Journal List > J Korean Assoc Oral Maxillofac Surg > v.41(5) > 1091873

Yu, Lee, and Kim: Percutaneous self-injury to the femoral region caused by bur breakage during surgical extraction of a patient's impacted third molar


Extraction of an impacted third molar is one of the most frequently performed techniques in oral and maxillofacial surgery. Surgeons can suffer numerous external injuries while extracting a tooth, with percutaneous injuries to the hand being the most commonly reported. In this article, we present a case involving a percutaneous injury of the surgeon's femoral region caused by breakage of the fissure bur connected to the handpiece during extraction of the third molar. We also propose precautions to prevent such injuries and steps to be undertaken when they occur.

I. Introduction

The majority of tooth extraction procedures are performed using a handpiece accompanied by a thin bur to remove both the tooth and the bone. Several articles have reported on the risk of percutaneous injuries to the surgeon caused by the bur, and injuries to the hand are the most commonly reported123.
In many cases, when the surgeons use the elevator to dislocate the third molar, they must stand beside the patient. Thus, due to the proximity of the handpiece to the surgeon's leg, the bur can accidently penetrate the lower limb, leading to an external injury. This report presents one such case and considers the precautions needed to avoid similar accidents.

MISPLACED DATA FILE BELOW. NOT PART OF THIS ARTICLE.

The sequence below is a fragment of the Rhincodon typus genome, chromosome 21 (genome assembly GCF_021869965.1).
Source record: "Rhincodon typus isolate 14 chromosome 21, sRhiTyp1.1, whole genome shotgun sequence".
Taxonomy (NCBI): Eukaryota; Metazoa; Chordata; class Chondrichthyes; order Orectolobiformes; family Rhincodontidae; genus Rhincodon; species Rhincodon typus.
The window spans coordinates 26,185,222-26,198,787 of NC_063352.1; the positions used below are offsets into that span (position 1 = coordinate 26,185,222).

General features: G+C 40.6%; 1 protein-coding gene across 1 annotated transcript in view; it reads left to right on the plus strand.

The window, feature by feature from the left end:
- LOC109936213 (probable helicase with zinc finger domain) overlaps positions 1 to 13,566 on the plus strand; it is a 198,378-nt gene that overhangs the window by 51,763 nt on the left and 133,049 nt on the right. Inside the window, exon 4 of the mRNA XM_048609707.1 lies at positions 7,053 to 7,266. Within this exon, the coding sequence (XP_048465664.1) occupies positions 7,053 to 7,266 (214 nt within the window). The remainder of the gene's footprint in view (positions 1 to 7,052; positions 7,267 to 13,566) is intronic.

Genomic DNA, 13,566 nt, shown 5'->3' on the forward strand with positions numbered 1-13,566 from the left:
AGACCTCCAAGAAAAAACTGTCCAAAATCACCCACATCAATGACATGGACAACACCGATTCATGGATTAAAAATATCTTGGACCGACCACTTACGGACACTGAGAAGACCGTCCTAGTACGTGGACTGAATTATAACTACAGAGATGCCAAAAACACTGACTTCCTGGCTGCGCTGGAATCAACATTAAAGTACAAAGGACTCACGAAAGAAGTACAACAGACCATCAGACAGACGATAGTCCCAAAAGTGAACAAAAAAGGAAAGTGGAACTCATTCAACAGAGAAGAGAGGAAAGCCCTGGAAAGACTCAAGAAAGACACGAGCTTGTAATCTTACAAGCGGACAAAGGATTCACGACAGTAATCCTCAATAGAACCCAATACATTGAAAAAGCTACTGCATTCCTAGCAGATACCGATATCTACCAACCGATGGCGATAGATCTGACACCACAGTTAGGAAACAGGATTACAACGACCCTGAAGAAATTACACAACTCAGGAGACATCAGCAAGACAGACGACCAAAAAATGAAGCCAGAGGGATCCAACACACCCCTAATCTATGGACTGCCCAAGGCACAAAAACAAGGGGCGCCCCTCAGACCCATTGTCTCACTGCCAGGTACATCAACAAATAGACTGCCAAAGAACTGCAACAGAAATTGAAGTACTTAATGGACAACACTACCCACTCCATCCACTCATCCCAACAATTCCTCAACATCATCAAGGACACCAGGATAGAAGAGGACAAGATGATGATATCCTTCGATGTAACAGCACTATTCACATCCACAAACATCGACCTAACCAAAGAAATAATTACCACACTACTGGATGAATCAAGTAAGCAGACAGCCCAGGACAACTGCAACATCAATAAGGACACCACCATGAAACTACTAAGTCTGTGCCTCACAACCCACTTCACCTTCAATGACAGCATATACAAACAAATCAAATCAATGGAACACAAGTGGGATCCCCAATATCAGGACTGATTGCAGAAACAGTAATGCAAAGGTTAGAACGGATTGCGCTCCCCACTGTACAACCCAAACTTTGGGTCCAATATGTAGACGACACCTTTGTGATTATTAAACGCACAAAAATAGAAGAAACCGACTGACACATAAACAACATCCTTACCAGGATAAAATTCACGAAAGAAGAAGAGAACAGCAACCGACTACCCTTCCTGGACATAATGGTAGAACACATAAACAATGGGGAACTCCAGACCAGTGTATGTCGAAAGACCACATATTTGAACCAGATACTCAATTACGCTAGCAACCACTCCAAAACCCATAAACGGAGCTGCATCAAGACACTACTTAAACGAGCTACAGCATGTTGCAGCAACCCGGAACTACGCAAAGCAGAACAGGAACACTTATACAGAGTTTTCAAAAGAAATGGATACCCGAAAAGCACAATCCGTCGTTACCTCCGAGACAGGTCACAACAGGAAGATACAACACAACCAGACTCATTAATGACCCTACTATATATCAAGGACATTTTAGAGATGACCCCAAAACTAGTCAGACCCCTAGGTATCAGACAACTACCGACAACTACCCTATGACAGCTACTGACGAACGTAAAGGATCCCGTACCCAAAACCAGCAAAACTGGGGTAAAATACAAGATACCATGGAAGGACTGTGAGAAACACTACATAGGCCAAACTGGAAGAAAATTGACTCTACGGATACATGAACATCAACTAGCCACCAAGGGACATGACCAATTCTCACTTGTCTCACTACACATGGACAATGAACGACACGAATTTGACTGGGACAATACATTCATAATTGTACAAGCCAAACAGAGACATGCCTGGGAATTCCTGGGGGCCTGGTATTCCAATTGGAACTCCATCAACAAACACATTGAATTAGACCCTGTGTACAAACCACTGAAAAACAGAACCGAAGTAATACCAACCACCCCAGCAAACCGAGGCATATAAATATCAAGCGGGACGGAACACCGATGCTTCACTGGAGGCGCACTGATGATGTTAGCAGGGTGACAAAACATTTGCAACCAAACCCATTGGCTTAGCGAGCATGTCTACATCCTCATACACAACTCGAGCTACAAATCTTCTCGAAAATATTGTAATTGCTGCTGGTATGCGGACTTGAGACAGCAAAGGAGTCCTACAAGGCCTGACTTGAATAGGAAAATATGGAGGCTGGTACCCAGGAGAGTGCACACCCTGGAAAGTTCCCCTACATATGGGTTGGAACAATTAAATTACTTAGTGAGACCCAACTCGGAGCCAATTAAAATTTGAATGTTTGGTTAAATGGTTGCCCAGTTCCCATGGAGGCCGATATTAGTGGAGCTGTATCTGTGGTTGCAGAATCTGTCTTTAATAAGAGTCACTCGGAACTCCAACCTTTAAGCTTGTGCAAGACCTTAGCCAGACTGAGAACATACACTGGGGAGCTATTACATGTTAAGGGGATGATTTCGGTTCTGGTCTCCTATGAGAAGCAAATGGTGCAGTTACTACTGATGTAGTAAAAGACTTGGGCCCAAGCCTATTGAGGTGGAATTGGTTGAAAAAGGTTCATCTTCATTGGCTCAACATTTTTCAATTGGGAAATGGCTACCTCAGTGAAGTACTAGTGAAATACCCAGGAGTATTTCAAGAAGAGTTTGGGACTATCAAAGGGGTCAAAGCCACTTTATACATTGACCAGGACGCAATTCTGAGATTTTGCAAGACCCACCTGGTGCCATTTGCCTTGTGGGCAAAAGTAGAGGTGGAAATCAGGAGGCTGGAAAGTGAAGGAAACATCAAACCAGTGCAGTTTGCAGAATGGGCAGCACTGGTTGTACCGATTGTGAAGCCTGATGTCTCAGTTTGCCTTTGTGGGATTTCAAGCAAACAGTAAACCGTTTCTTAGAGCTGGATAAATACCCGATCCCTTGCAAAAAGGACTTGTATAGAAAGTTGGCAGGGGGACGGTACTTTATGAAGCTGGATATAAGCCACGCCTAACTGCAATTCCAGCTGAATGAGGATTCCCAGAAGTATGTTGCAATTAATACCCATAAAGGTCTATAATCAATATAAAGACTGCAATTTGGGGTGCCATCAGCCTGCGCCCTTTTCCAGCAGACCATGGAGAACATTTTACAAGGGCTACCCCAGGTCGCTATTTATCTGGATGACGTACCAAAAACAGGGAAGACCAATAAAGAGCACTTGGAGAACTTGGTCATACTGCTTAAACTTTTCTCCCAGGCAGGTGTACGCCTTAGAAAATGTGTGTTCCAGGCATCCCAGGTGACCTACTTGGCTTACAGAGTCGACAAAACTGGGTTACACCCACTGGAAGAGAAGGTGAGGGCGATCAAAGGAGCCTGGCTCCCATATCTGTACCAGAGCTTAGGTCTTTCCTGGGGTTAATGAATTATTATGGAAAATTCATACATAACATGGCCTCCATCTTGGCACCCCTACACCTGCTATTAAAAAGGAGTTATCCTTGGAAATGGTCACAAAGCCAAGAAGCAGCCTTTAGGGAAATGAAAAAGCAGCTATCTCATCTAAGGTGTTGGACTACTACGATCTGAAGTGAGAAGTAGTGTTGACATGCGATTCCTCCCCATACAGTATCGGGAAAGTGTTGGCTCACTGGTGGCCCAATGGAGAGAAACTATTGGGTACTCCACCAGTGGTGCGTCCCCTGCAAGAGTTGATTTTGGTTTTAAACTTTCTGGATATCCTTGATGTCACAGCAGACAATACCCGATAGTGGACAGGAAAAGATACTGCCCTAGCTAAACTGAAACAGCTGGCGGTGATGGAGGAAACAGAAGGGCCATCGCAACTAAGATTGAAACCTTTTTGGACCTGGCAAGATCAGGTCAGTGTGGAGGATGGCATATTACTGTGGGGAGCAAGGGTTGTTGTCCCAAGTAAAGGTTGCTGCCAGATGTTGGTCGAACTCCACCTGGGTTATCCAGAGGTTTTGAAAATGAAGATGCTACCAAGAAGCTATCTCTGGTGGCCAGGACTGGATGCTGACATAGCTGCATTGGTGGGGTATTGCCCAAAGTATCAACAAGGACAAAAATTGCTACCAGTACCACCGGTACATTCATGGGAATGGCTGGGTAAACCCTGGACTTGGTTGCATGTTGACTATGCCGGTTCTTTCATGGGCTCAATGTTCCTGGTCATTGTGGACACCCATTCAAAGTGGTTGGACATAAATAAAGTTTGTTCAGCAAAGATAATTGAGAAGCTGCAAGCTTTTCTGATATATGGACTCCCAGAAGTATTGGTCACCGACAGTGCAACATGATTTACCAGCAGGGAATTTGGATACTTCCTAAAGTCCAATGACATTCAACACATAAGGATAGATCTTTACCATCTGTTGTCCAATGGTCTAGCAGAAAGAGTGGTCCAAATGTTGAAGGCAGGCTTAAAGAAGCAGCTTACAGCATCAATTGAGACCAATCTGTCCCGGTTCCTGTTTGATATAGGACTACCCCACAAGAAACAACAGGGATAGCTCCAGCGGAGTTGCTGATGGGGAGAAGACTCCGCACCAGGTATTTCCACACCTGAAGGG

II. Case Report

A 24-year-old male patient with no systemic medical history visited the Department of Oral and Maxillofacial Surgery of Wonkwang University Daejeon Dental Hospital (Daejeon, Korea) because of discomfort in his mandibular third molar. The tooth was extracted by creating an envelope flap and exposing the tooth and the bone, and a fissure bur connected to a handpiece was used to remove the bone of patient. After performing luxation using the elevator to dislocate the tooth, the surgeon, who was in a standing position, turned his body to pick up another instrument. At that moment, because the location of handpiece in a fixed upright position at the front of the instrument tray, the fissure bur broke and penetrated the surgeon's right femoral region. The handpiece was immediately removed, but the head of the bur was not found. Once the surgeon finished extracting the patient's tooth, the injured area was disinfected with potadine ointment (povidone iodine 450 g/bottle.; Samil, Seoul, Korea).
Radiographs of the right femoral region were then obtained at various angles to determine the location of the head of the bur, which was found in the upper medial area of the right vastus lateralis muscle.(Fig. 1) Under local anesthesia, a 1-cm incision was made to verify the radiographic findings, and the bur was removed.(Fig. 2) Subsequently, the area was dressed with potadine ointment and sutured using 5-0 nylon sutures. To prevent tetanus and bacterial infection, intramuscular Hyper-TET Injection (Green Cross, Yongin, Korea) was administered, and antibiotics and analgesics were also administered for 3 days. Daily wound dressing was also performed for 10 days, and the treatment regimen was concluded with stitch removal. Approximately 1 month after the incident, no postoperative complications had been observed.

III. Discussion